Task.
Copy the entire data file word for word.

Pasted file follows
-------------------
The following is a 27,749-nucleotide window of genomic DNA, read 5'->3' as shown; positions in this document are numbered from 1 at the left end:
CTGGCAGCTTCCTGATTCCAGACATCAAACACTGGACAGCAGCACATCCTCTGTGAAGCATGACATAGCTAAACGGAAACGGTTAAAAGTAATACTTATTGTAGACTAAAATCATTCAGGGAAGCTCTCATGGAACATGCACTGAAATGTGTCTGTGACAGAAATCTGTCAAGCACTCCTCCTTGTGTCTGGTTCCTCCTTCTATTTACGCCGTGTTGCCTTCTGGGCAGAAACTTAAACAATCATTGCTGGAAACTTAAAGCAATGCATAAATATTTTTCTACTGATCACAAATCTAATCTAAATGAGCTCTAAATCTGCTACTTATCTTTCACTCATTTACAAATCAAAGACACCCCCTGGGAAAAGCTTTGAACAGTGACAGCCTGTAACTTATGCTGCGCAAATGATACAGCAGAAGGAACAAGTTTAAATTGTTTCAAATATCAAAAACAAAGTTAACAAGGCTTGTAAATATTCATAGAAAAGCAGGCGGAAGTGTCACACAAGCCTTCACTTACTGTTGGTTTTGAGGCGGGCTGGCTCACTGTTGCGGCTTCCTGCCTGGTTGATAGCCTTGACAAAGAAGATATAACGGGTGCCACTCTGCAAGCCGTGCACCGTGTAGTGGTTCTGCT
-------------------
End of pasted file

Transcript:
The following is a 27,749-nucleotide window of genomic DNA, read 5'->3' as shown; positions in this document are numbered from 1 at the left end:
CTGGCAGCTTCCTGATTCCAGACATCAAACACTGGACAGCAGCACATCCTCTGTGAAGCATGACATAGCTAAACGGAAACGGTTAAAAGTAATACTTATTGTAGACTAAAATCATTCAGGGAAGCTCTCATGGAACATGCACTGAAATGTGTCTGTGACAGAAATCTGTCAAGCACTCCTCCTTGTGTCTGGTTCCTCCTTCTATTTACGCCGTGTTGCCTTCTGGGCAGAAACTTAAACAATCATTGCTGGAAACTTAAAGCAATGCATAAATATTTTTCTACTGATCACAAATCTAATCTAAATGAGCTCTAAATCTGCTACTTATCTTTCACTCATTTACAAATCAAAGACACCCCCTGGGAAAAGCTTTGAACAGTGACAGCCTGTAACTTATGCTGCGCAAATGATACAGCAGAAGGAACAAGTTTAAATTGTTTCAAATATCAAAAACAAAGTTAACAAGGCTTGTAAATATTCATAGAAAAGCAGGCGGAAGTGTCACACAAGCCTTCACTTACTGTTGGTTTTGAGGCGGGCTGGCTCACTGTTGCGGCTTCCTGCCTGGTTGATAGCCTTGACAAAGAAGATATAACGGGTGCCACTCTGCAAGCCGTGCACCGTGTAGTGGTTCTGCT